If we served instead pleasing, we would astonish our clients, instead of simply being “a nice guy”. We would be making a real difference in another person’s life.
2. Create Agreements, Not Expectations. We become anxious because a client or prospect hasn’t done what we think they “should have” done. Expectations belong in the recycle bin, along with ideas like a “no” answer being a rejection. To fully serve and grow rich, you don’t need those anymore. In fact, they will slow you down and give you a life of disappointment—even causing nagging and persistent feelings of betrayal.
If you want a client to do something, create an agreement. Agreements serve because they are creative collaborations that honor both people. They are like a co-written song. Expectations, on the other hand, live and grow in us like cancer. Nothing good can come from them.
3. Don’t tell a client she’s wrong. Proving that your client’s or prospect’s view or understanding about the world is wrong—no matter how ridiculous her opinion might be—is not serving.
Listen for the value in what she is saying before you respond. Recognize the merit, and acknowledge that you see it. Agree with the “objection” rather than trying to overcome it with a humiliating argument. Instead, agree with her, and find a way to “reframe” how she’s seeing it.
“I understand that you don’t believe in life insurance, and if I saw it the way you’ve explained you do, I wouldn’t believe in it either. What I do believe in is making sure my family has money at the most critical time that I won’t be able to help. If we didn’t call it ‘life insurance’, wouldn’t that be something you’d want your family to have?”
Make 2014 the year of profound service, and it’s bound to be your best. In the meantime, keep REACHING…
Every week, I try to provide you with a message of value—either to keep you motivated, or to help you hone your skills to get more clients—or for whatever else you want in your life. Today’s message has an almost Shakespearian relevance:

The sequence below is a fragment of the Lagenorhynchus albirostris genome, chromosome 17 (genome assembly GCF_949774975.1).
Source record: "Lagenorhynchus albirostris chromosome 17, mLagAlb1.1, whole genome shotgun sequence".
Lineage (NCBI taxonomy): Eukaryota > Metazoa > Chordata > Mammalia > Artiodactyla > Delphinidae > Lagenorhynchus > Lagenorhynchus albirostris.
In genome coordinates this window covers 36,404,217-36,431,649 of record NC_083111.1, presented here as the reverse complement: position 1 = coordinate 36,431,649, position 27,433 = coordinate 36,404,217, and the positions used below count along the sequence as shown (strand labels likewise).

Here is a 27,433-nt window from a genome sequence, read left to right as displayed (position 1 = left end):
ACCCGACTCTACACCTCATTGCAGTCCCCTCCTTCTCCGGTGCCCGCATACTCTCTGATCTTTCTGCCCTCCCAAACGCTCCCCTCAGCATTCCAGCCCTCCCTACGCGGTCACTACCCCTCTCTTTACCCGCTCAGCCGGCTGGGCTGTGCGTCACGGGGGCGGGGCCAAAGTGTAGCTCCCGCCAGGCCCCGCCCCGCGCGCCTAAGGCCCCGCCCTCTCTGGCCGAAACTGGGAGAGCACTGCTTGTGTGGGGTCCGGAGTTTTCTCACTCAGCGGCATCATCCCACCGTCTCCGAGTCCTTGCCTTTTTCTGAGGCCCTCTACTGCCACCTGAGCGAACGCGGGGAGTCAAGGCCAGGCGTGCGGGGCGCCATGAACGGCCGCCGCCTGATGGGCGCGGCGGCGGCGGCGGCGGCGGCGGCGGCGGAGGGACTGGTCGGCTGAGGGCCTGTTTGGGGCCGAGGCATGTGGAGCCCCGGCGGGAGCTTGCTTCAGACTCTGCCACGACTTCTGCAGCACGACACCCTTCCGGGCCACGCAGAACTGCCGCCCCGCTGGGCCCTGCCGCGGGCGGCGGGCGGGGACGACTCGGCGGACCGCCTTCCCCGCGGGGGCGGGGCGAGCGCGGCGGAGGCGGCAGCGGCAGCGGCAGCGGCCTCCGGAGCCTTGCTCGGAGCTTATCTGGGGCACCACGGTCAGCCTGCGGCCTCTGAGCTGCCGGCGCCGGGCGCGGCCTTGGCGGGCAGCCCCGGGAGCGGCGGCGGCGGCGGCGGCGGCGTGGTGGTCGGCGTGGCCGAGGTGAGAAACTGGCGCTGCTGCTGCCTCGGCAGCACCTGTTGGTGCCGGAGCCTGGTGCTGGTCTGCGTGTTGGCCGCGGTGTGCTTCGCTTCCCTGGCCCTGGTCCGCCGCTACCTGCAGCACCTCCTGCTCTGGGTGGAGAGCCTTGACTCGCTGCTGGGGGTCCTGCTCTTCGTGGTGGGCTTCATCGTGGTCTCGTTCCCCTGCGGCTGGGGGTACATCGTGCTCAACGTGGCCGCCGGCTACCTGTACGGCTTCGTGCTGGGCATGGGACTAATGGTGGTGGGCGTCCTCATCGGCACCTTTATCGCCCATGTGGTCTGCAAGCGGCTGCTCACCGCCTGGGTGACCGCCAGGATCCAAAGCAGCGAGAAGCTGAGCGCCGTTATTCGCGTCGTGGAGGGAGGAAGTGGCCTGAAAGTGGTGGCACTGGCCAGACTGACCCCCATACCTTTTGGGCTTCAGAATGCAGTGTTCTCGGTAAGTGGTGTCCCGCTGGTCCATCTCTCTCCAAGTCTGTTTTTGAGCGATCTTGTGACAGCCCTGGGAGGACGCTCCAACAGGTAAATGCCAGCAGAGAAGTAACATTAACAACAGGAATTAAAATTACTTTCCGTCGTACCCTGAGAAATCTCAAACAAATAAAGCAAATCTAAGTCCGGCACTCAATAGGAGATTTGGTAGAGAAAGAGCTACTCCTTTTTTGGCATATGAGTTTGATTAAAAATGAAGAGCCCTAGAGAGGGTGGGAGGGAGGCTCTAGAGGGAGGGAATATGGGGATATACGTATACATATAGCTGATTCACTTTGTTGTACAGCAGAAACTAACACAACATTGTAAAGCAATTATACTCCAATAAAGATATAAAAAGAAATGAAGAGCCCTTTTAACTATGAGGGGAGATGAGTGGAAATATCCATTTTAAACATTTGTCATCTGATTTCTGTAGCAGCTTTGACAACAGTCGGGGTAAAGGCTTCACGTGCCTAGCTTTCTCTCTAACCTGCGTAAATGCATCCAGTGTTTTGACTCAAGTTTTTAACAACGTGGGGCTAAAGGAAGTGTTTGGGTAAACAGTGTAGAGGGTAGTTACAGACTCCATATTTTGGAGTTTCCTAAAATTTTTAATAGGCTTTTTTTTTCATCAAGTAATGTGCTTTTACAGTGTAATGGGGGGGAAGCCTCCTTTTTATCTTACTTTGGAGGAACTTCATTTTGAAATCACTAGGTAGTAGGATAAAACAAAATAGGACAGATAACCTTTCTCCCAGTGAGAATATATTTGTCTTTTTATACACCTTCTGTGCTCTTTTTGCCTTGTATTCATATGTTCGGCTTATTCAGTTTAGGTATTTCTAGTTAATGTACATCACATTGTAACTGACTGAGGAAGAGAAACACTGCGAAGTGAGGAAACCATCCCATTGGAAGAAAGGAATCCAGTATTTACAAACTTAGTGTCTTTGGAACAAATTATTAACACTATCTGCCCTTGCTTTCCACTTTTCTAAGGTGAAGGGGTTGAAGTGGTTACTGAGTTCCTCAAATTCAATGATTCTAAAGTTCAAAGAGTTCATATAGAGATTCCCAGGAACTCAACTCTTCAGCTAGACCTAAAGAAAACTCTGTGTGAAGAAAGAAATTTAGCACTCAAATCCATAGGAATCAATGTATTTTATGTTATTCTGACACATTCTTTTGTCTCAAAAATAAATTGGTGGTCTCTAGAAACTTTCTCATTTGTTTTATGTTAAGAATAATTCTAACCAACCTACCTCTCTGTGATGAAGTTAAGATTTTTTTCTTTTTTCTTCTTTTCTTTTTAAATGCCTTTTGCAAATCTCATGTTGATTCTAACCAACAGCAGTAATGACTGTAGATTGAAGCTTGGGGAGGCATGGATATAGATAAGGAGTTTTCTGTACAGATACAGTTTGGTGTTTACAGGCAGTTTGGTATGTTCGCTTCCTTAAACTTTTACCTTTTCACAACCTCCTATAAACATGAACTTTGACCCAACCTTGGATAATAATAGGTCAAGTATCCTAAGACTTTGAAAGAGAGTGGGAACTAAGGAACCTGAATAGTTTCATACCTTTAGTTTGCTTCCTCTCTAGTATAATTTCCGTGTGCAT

“To Do” or “NOT to Do”…That is the Question!
During my workshops, when I ask participants to describe their biggest challenge, “Time Management” is often ahead of getting or keeping clients. But since we can’t really manage time—only our activities—thinking in this way can get us stuck in an approach-avoidance tango—with ourselves. So, this week, I want to see if I can shift your perspective.
If you have created a traditional “To Do” list that is now 31 pages long and leaving you feeling overwhelmed, throw it out! Or, at least, put it away in your drawer for a moment.
Before you do, however, pull from it the Six Things you believe are the most important and put them on a sheet of paper that you can keep on top of your desk (perhaps, pin it right next to that Memo to Self: Learn to Let Go!).
Prioritize those six things—and only those six things—from most important to least important, and only then, begin working on Number One, taking it as far as it can go. Tomorrow, maybe move on to Number Two…and so on.
In the early 1900s, the industrialist Charles Schwab paid consultant Ivy Lee $25,000 for this one idea. At first, Schwab did not believe that ignoring his huge list and focusing on just six things could possibly work. After a month, however, he was excited to find he had finished more projects in those four weeks than he had in any previous month. Try this strategy for just one month, and see for yourself.
While you’re at it, make another list of things “Not to Do”. As my colleague David Ward describes:
“You have unlimited choices. But you don’t have unlimited time…As you choose what to do, you also choose what not to do. The word “decide” means to “kill the other option”…If you want to accomplish great things, you must focus on great things and let go of things that are merely good. Give up good to go for great.”
A “Not to Do” List might look something like this:
1. Check my smart phone.
2. Turn on my email client.
3. Go on Facebook.
4. Reorganize my files.
5. Be hard on myself.